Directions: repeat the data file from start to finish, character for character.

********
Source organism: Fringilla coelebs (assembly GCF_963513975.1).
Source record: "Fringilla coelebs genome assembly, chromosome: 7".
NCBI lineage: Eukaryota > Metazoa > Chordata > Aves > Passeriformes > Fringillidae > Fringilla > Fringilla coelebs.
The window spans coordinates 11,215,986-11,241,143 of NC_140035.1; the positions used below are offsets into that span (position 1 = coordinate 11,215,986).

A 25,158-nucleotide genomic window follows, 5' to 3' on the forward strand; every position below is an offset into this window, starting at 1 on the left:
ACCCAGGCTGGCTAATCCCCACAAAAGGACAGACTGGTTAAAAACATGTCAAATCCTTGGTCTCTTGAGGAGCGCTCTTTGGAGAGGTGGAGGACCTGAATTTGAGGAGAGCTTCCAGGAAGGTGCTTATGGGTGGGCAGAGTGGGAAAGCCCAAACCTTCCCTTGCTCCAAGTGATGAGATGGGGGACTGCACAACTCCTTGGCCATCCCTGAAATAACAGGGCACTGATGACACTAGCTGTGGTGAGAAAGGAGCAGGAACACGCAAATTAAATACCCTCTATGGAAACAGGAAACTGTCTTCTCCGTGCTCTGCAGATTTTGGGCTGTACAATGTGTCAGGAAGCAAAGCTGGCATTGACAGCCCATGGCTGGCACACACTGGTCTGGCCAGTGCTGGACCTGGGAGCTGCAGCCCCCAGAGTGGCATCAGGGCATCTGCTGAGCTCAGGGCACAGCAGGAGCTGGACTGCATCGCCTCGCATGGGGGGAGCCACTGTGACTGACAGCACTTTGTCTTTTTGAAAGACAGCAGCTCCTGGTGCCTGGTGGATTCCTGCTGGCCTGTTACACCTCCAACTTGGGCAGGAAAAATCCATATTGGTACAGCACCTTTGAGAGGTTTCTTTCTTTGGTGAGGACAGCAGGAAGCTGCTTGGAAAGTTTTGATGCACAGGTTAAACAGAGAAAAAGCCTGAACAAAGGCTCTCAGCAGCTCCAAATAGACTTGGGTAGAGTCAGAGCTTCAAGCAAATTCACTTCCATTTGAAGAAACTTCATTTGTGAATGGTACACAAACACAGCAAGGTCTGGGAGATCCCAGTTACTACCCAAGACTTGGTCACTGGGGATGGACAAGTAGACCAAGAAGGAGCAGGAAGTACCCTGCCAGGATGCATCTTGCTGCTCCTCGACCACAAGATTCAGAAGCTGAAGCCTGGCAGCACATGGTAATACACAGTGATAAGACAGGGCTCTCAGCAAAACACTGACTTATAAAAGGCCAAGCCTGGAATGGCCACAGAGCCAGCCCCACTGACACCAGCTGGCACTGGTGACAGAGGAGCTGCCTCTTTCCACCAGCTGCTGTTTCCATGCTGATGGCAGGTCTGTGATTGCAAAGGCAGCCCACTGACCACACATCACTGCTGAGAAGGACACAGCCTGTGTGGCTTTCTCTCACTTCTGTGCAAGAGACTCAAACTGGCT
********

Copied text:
Source organism: Fringilla coelebs (assembly GCF_963513975.1).
Source record: "Fringilla coelebs genome assembly, chromosome: 7".
NCBI lineage: Eukaryota > Metazoa > Chordata > Aves > Passeriformes > Fringillidae > Fringilla > Fringilla coelebs.
The window spans coordinates 11,215,986-11,241,143 of NC_140035.1; the positions used below are offsets into that span (position 1 = coordinate 11,215,986).

A 25,158-nucleotide genomic window follows, 5' to 3' on the forward strand; every position below is an offset into this window, starting at 1 on the left:
ACCCAGGCTGGCTAATCCCCACAAAAGGACAGACTGGTTAAAAACATGTCAAATCCTTGGTCTCTTGAGGAGCGCTCTTTGGAGAGGTGGAGGACCTGAATTTGAGGAGAGCTTCCAGGAAGGTGCTTATGGGTGGGCAGAGTGGGAAAGCCCAAACCTTCCCTTGCTCCAAGTGATGAGATGGGGGACTGCACAACTCCTTGGCCATCCCTGAAATAACAGGGCACTGATGACACTAGCTGTGGTGAGAAAGGAGCAGGAACACGCAAATTAAATACCCTCTATGGAAACAGGAAACTGTCTTCTCCGTGCTCTGCAGATTTTGGGCTGTACAATGTGTCAGGAAGCAAAGCTGGCATTGACAGCCCATGGCTGGCACACACTGGTCTGGCCAGTGCTGGACCTGGGAGCTGCAGCCCCCAGAGTGGCATCAGGGCATCTGCTGAGCTCAGGGCACAGCAGGAGCTGGACTGCATCGCCTCGCATGGGGGGAGCCACTGTGACTGACAGCACTTTGTCTTTTTGAAAGACAGCAGCTCCTGGTGCCTGGTGGATTCCTGCTGGCCTGTTACACCTCCAACTTGGGCAGGAAAAATCCATATTGGTACAGCACCTTTGAGAGGTTTCTTTCTTTGGTGAGGACAGCAGGAAGCTGCTTGGAAAGTTTTGATGCACAGGTTAAACAGAGAAAAAGCCTGAACAAAGGCTCTCAGCAGCTCCAAATAGACTTGGGTAGAGTCAGAGCTTCAAGCAAATTCACTTCCATTTGAAGAAACTTCATTTGTGAATGGTACACAAACACAGCAAGGTCTGGGAGATCCCAGTTACTACCCAAGACTTGGTCACTGGGGATGGACAAGTAGACCAAGAAGGAGCAGGAAGTACCCTGCCAGGATGCATCTTGCTGCTCCTCGACCACAAGATTCAGAAGCTGAAGCCTGGCAGCACATGGTAATACACAGTGATAAGACAGGGCTCTCAGCAAAACACTGACTTATAAAAGGCCAAGCCTGGAATGGCCACAGAGCCAGCCCCACTGACACCAGCTGGCACTGGTGACAGAGGAGCTGCCTCTTTCCACCAGCTGCTGTTTCCATGCTGATGGCAGGTCTGTGATTGCAAAGGCAGCCCACTGACCACACATCACTGCTGAGAAGGACACAGCCTGTGTGGCTTTCTCTCACTTCTGTGCAAGAGACTCAAACTGGCT